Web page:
I could not agree more. We were lucky to get a table for lunch and that went on until early evening. The staff and service were superb, friendly and elegantly loose. The food prepared to perfection and many courses my spouse got different dishes as me. The fresh ground white truffle risotto still lingers on my palate and it gives me an urge to return to Thomas Keller. On the outside you hardly imagine that the best *** restaurant in USA is located there, the fact that it actually was a laundry and the quiet lush garden makes it all perfect. For the culinary treat the price is worth every dollar, and to be honest we found it relatively cheap. If you can get a table, GO !!

  • ratso

    Magnificent review. I could taste everything. I would have written the same if I were sober enough. Cheers.

  • Alex Chambers

    Having been stuck in traffic heading out of San Fran for 45 mins, then pulled over by a nazi traffic cop all of 50 metres from the restaurant, we were in rather less a serene mood than is perhaps the norm when we finally took our seats. This was all soon forgotten however, once the well oiled machine that is Keller's headquarters kicked into gear. A half bottle of Gosset Rose was sipped on the balcony as the salmon cornets and gruyere puffs we'd heard so much about rolled up alongside the menus. After ordering a bottle of Louis Michel 2002 Grand Cru, A decent Haven Valley red and a half bottle of Tokay we kicked off the meal proper. Although we both ended up going for the standard tasting menu, I can comfortably say it was the first time a vegetable tasting menu actually sorely tempted me. Given what followed, were I to return, I'd most likely give it a go too. First up, oysters and pearls for the wife, a cauliflower and caviar concoction for me. Both light, summery and fairly wonderful. This was followed by a foie gras and roasted peach salad which was pure 3* stuff, and the first dish that genuinely blew me away. A simple vegetable salad of green asparagus, pickled heirloom beets and black truffle with a truffle emulsion was possibly the best vegetable dish I've eaten. Quite how we fail so miserably to produce veg of this quality in the UK is a mystery wrapped inside an enigma. Next up, sea bass with aubergine and pequillo peppers was top notch, though a lime cured Spanish mackerel fillet with hearts of palm was let down by being rather too thick. Although the flavour was excellent, trying to cut through a lump of raw fish with a fish knife was as tricky as it sounds- not particularly logical. Lobster tail in sweet butter with a coffee and valhrona emulsion was an interesting idea. I thought the emulsion superb, though found my lobster rather chewy, whereas my other half had superb lobster yet thought the emulsion misjudged. We both followed this with Ranch Rabbit loin and applewood smoked bacon with tomato confit. Exceptionally tender rabbit had great flavour and the confit offset the dish splendidly, again real 3* cooking. The final entree was a chateaubriand of veal served with obscenely large morels and a wonderful golden corn pudding. This was flawless. The cheese course was the first and only time we strayed into Adria territory, with a sheep cheese mousse, plum jam and brioche concoction that was almost identical to a dish I ate at El Bulli last summer- this is not a good thing in my book though the wife enjoyed it. Desserts were up and down (albeit by rather exulted standards), with a glace of fruits merely pleasant, a trio of chocolate very strong and a summer pudding with lemon verbena ice cream and summer berry compote sublime. Various petit fours were taken in the garden with generous double espressos- the most notable being chocolate coated macadamias that were simply delicious. All in all this was a superb meal that was certainly head and shoulders above anything we'd eaten in the states at that point. Whether it deserves QUITE the level of hype and hero worship is open to question but it's certainly worth a special visit. Service and takeaway goodie bags were excellent. Ironically, it was totally upstaged by Per Se, Keller's sister restaurant, the following evening.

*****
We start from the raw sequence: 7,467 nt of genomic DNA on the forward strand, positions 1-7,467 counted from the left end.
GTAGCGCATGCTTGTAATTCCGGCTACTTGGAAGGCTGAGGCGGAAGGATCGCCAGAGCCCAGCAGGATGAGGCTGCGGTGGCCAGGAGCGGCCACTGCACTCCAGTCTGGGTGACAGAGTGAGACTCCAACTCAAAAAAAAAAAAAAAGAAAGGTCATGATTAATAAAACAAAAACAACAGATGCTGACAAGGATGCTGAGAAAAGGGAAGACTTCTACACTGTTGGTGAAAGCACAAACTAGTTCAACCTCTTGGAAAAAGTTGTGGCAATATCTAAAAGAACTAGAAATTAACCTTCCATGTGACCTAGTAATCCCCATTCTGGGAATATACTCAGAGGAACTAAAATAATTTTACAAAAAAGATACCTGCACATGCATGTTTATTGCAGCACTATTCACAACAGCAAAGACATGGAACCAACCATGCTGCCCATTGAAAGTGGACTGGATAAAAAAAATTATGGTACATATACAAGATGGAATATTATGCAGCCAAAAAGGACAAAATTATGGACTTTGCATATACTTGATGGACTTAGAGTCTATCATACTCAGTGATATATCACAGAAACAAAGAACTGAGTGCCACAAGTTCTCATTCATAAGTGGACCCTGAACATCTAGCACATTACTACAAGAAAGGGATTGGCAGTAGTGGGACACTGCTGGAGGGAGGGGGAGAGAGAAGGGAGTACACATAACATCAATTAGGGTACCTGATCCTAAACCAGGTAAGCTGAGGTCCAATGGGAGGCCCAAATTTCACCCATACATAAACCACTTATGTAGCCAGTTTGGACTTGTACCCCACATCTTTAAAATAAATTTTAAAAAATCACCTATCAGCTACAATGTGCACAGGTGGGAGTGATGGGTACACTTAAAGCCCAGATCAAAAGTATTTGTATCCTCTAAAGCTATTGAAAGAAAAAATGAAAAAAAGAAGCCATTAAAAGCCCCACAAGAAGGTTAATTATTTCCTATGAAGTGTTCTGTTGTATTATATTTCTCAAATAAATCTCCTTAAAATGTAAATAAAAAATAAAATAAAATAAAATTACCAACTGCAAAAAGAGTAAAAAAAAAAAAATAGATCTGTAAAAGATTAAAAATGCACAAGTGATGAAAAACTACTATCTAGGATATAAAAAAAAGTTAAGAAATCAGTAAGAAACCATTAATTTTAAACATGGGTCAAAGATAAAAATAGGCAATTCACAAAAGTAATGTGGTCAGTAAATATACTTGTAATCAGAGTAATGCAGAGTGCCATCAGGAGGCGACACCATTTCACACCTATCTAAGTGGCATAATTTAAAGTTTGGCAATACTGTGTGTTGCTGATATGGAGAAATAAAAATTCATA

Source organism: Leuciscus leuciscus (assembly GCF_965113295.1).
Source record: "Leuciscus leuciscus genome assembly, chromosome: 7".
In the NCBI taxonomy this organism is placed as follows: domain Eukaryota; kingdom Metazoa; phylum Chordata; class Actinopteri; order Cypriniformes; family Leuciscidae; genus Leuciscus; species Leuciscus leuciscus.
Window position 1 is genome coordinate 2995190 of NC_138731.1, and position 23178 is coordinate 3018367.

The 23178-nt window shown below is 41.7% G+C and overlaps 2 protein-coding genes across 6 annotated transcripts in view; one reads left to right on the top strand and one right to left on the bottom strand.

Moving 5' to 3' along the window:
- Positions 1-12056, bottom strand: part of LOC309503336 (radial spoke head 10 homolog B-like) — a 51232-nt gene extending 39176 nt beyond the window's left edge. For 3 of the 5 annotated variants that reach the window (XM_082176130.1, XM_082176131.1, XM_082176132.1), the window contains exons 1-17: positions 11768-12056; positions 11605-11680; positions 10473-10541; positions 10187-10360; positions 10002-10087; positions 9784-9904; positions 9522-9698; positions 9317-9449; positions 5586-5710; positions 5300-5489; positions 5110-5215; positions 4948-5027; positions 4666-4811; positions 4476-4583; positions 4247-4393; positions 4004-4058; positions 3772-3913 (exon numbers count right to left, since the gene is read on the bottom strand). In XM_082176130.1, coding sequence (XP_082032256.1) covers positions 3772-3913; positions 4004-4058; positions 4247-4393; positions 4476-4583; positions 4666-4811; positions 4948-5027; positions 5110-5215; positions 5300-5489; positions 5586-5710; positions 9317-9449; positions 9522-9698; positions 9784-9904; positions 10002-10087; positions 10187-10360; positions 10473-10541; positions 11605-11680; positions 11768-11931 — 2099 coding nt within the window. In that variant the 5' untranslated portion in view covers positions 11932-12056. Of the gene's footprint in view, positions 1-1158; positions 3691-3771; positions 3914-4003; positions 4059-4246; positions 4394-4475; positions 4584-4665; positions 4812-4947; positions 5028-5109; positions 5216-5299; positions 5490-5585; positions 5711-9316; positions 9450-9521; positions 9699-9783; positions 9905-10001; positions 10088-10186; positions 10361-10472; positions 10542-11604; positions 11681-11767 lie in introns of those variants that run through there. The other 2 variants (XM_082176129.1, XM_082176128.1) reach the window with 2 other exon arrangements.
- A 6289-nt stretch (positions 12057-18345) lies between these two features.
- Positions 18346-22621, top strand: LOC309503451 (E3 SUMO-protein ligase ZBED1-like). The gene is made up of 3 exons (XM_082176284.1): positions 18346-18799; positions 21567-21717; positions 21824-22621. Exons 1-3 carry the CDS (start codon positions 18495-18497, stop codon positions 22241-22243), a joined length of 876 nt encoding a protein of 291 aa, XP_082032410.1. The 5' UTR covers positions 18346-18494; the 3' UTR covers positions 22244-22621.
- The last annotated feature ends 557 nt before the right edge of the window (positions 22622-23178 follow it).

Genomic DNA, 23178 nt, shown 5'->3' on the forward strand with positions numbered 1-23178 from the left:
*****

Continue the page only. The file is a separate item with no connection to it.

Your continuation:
• Chris

    The French Laundry is located in a lovely setting, just north of Napa. Much like Gordon Ramsey's it requires calling 1 month in advance and praying you get in. They say to start calling at 8:00 am, but if you want it, start at 7:30 and be prepaid to hit redial every few seconds. It took about 5-6 tries before I was able to get a date that would work for me AND dinner was already fully booked, so my only option was lunch. The food was quiet good but I found the prices to be very high. Lunch for 6 amounted to around $1200. Having come from Charlie Trotters several weeks before I felt it just wasn't up to the same standard. In lieu of this fine establishment, try going down the road to the Greystone Culinary Institute, located in St. Helena. True, they are just chef's in training. Still, the food is excellent, the wines superb, and the prices very reasonable.